Change Your Ranges with the Locavore Movement
Many restaurants are looking for ways to set their business apart from the rest. This week we can help you change what goes on your ranges for cooking by investigating the popularity of the locavore movement. A unique approach to buying, preparing, and serving food, the locavore philosophy can be a way to improve your relationship with both the surrounding community and with your customers.
About the Locavore Philosophy
The term “locavore” refers to a person who is committed to eating local foods. What constitutes “local” can vary depending on who you ask to define “locavore”; it can mean keeping to foods within a 100-mile radius of your home to keep within an entire city or region of your state. The type of food available to locavores ranges from eggs from local farms and vegetables from farmers’ markets to local honey sold at a grocery store.
Why Go Locavore?
Choosing to stick to the locavore philosophy may have some drawbacks for businesses, but the benefits are great as well. The most obvious benefit of eating locally is that you and your customers know where your food comes from and what is in it. The resulting menu for your ranges, then, consists of fresher foods, opportunities for seasonal dishes, and a greater variety of foods to cook on your ranges. Patronizing local growers and vendors also puts money directly back into the local economy, avoiding the need to exact a chunk of profit for a middleman in the production or shipping process.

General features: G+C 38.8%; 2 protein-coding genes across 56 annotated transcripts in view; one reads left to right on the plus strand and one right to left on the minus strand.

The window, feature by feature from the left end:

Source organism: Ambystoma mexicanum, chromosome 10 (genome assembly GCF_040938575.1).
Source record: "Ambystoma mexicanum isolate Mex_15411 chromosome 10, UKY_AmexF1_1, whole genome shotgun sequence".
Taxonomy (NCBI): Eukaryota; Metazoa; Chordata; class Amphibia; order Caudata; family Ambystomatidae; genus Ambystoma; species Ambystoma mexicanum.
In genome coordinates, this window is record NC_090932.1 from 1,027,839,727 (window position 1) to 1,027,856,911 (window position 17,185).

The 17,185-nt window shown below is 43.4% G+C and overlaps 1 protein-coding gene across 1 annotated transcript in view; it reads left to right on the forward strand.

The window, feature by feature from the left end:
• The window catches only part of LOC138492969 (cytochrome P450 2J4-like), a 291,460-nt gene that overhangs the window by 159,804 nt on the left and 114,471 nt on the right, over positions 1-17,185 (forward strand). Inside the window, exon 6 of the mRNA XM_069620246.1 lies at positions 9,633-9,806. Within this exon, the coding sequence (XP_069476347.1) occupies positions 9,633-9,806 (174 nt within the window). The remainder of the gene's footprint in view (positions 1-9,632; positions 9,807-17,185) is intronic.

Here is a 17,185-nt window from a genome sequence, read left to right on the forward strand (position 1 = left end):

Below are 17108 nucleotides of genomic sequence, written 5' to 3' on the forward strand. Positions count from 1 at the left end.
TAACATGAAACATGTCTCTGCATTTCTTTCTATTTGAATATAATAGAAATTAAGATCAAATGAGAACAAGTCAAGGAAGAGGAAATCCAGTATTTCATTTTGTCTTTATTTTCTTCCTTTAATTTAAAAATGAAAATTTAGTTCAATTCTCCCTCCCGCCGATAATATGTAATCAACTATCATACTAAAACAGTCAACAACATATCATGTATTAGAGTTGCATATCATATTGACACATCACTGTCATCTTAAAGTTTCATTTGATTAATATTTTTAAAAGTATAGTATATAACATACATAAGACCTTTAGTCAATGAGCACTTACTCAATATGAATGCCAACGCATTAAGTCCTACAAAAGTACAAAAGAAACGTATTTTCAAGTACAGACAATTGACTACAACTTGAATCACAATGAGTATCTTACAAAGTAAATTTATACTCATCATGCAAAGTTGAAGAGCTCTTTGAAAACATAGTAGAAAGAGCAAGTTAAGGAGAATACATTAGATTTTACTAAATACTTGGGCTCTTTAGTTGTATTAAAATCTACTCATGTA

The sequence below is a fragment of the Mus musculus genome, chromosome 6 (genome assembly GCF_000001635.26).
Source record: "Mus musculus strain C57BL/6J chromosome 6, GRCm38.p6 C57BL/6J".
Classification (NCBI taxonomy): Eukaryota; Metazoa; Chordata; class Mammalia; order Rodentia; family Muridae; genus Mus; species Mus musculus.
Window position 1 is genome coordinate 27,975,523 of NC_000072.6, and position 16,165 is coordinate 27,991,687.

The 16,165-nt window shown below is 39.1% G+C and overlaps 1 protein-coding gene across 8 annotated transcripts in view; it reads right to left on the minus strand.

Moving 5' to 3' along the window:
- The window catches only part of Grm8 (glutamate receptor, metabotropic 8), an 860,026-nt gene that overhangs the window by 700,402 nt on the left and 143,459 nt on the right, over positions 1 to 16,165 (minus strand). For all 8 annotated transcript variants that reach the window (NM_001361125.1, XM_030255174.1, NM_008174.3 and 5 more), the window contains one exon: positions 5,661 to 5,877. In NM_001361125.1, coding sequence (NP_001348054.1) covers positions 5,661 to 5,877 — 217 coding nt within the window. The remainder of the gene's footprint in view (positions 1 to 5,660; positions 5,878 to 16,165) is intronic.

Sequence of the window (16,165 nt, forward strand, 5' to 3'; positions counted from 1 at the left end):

How to Buy and Eat Locally
Raw fruits and vegetables are main contenders in a locavore’s starting menu, but it is equally possible to find local poultry, eggs, dairy, and meats. And this philosophy doesn’t just apply to raw ingredients! The type of food you can get from local vendors ranges from the simple to the fully-finished. Locally-made jams, coffee, baked goods, paper products, and even beer can be incorporated into your restaurant’s repertoire.
How to Alter Your Menu
You may not be able to turn your whole menu into a locavore’s feast—and that’s fine! Instead, try swapping out 5 major ingredients for foods that you can easily obtain locally and use on your ranges and in your ovens. Alternately, you could choose to make 2 or 3 dishes for your ranges that you can tout as completely locavore-friendly. You should also advertise your vendors on your menu, even if only by way of a small list on its back. This lets your patrons know exactly where their food is coming from—and isn’t that the point of going local? Plus, it will help you strengthen your relationship with your vendors, who will appreciate the publicity.